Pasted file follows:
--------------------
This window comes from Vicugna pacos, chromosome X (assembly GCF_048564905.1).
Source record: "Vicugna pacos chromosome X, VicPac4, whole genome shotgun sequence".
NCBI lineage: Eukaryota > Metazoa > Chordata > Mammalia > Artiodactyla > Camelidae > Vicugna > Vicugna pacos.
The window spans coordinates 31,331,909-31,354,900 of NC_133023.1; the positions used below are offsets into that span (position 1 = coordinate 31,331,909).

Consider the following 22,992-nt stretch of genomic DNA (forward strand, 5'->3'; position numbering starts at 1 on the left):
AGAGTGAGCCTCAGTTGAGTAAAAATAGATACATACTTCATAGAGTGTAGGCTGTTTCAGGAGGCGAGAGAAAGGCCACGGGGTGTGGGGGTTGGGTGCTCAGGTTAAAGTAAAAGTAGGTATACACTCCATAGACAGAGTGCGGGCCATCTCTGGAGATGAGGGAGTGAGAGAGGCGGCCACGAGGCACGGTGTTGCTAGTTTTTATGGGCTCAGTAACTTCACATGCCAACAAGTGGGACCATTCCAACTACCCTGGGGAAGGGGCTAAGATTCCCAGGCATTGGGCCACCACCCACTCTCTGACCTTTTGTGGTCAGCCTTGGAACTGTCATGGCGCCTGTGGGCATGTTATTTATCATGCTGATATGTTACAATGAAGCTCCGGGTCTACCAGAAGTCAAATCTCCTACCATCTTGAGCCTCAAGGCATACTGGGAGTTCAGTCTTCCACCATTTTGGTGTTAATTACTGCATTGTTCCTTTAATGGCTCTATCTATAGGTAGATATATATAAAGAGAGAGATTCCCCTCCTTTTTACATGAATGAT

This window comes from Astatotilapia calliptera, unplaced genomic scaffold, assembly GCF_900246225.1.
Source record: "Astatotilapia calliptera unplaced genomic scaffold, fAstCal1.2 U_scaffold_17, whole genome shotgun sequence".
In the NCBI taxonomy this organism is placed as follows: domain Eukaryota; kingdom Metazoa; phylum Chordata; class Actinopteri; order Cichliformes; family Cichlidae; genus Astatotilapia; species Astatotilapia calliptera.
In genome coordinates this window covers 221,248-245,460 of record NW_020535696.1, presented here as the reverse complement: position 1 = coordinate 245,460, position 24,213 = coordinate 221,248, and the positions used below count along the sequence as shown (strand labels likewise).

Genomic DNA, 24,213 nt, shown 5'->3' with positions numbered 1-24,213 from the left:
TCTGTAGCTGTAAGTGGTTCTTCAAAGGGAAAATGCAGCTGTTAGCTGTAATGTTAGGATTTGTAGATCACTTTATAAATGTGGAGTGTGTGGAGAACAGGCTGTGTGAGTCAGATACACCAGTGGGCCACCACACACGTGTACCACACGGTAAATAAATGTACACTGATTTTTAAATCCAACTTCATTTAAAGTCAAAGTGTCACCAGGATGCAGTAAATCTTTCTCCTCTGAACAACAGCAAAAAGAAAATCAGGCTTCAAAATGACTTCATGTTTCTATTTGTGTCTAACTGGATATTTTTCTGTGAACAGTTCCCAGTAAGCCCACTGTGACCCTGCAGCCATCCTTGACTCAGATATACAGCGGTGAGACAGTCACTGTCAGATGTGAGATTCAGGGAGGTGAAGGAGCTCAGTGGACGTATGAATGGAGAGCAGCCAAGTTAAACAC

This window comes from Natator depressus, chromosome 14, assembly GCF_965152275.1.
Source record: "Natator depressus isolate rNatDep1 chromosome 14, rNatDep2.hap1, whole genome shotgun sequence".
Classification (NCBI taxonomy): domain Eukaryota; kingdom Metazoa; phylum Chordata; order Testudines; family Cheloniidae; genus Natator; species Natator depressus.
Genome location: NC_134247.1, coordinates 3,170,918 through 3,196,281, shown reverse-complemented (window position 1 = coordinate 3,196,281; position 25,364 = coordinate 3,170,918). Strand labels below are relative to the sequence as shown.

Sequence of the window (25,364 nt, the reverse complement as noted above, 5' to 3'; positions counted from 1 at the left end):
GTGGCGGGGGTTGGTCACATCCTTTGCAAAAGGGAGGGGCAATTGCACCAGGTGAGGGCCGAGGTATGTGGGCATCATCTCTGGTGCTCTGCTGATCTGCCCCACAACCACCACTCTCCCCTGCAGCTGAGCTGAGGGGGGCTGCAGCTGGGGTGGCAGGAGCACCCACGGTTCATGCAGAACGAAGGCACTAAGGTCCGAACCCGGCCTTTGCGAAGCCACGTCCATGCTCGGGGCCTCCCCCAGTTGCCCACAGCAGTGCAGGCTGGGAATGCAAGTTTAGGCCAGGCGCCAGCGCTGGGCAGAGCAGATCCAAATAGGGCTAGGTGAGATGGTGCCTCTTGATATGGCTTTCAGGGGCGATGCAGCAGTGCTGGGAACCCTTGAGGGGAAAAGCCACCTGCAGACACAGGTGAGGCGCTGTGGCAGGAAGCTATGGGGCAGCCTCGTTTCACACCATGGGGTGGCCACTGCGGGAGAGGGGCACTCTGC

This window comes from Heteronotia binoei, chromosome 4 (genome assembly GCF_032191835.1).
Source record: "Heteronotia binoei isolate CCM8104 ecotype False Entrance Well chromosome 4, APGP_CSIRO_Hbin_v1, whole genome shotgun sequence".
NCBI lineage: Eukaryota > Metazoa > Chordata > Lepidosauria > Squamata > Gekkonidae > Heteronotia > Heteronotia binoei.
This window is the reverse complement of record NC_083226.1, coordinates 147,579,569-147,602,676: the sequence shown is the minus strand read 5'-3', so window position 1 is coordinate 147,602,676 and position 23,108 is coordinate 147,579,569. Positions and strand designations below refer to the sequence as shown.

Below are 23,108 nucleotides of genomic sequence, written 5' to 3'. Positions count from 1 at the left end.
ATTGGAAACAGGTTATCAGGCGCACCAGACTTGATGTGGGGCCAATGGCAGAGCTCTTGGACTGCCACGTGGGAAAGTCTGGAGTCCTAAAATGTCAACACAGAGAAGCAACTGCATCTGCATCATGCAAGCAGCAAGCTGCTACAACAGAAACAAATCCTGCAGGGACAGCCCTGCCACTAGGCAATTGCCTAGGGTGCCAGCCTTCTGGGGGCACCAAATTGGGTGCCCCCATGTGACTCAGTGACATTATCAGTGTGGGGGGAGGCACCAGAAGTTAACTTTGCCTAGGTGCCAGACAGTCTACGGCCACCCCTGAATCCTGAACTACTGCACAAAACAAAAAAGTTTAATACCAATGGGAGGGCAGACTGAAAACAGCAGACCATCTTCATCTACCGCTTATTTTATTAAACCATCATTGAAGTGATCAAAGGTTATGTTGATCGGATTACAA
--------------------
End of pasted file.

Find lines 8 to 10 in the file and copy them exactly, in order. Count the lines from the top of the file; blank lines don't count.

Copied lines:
Source record: "Astatotilapia calliptera unplaced genomic scaffold, fAstCal1.2 U_scaffold_17, whole genome shotgun sequence".
In the NCBI taxonomy this organism is placed as follows: domain Eukaryota; kingdom Metazoa; phylum Chordata; class Actinopteri; order Cichliformes; family Cichlidae; genus Astatotilapia; species Astatotilapia calliptera.
In genome coordinates this window covers 221,248-245,460 of record NW_020535696.1, presented here as the reverse complement: position 1 = coordinate 245,460, position 24,213 = coordinate 221,248, and the positions used below count along the sequence as shown (strand labels likewise).